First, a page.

When Buzz Aldrin and Neil Armstrong set foot on the moon in 1969, it was more than an epic Cold War milestone boasting America’s “better rockets.” The billion-dollar mission signified our nation’s potential – and choice – to tackle big challenges through technology. In fact, as innovation expert Jason Pontin reminds us, it was just one major technological triumph among several others that characterized the 20th century: The assembly line, airplanes, penicillin, and polio and tuberculosis vaccines. But what real progress has technology made since Apollo’s giant leap for mankind? Not much.
Technology has not yet fulfilled its promise for solving today’s toughest problems – ending famine, or providing clean energy for the 11 billion who will inhabit the planet by 2100, or curing cancer. Can it? Pontin, an influential journalist and editor-in-chief and publisher of MIT Technology Review, posed this loaded question in his recent and popular TED talk. And he’s optimistic and resolute in his answer: Yes it can, and it must.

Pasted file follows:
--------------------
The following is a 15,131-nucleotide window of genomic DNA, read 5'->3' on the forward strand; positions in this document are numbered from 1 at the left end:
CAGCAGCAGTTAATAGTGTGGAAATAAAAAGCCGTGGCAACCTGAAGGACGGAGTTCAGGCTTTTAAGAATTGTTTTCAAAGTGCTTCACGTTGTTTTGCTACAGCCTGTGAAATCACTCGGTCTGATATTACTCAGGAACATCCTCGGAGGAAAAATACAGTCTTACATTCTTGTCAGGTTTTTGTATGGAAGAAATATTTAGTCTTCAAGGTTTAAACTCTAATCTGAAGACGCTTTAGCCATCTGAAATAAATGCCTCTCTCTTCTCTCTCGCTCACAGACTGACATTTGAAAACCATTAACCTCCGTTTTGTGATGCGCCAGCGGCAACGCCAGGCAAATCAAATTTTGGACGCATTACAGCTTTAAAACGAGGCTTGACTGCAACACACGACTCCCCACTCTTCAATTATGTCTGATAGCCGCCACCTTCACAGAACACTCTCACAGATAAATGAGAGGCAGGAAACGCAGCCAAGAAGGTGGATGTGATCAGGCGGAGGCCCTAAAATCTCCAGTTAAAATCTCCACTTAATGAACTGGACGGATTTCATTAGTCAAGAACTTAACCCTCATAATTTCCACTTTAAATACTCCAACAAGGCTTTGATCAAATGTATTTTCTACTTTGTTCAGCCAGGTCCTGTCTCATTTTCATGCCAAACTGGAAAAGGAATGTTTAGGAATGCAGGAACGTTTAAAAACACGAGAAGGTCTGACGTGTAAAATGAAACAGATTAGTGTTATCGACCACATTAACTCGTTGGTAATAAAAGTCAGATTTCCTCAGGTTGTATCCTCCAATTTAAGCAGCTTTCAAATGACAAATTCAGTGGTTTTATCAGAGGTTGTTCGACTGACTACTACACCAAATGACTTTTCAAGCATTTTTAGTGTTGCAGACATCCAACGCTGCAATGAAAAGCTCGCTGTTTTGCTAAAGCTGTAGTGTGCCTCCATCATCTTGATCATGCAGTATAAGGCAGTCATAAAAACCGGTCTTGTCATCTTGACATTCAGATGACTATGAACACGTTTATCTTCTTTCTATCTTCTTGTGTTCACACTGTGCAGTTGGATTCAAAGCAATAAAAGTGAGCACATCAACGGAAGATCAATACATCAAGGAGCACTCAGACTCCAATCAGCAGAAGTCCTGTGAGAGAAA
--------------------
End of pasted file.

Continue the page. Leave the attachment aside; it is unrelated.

The caveats Pontin presents are considerable, however. For truly transformative innovation – rather than incremental ideas like Facebook and Reddit – to surface and thrive, we must first believe in the power of technology to make it happen. If political leaders and the public care to solve a problem, if we fully understand the problem (and it really is a technological problem), and institutions collaborate to support and invest in its solution, he argues, technology will help provide the answer.
“We don’t lack for challenges,” said Pontin. By analyzing the factors that keep technology from realizing its full potential, he believes it will change our lives – not just spur our social media prowess – for the better.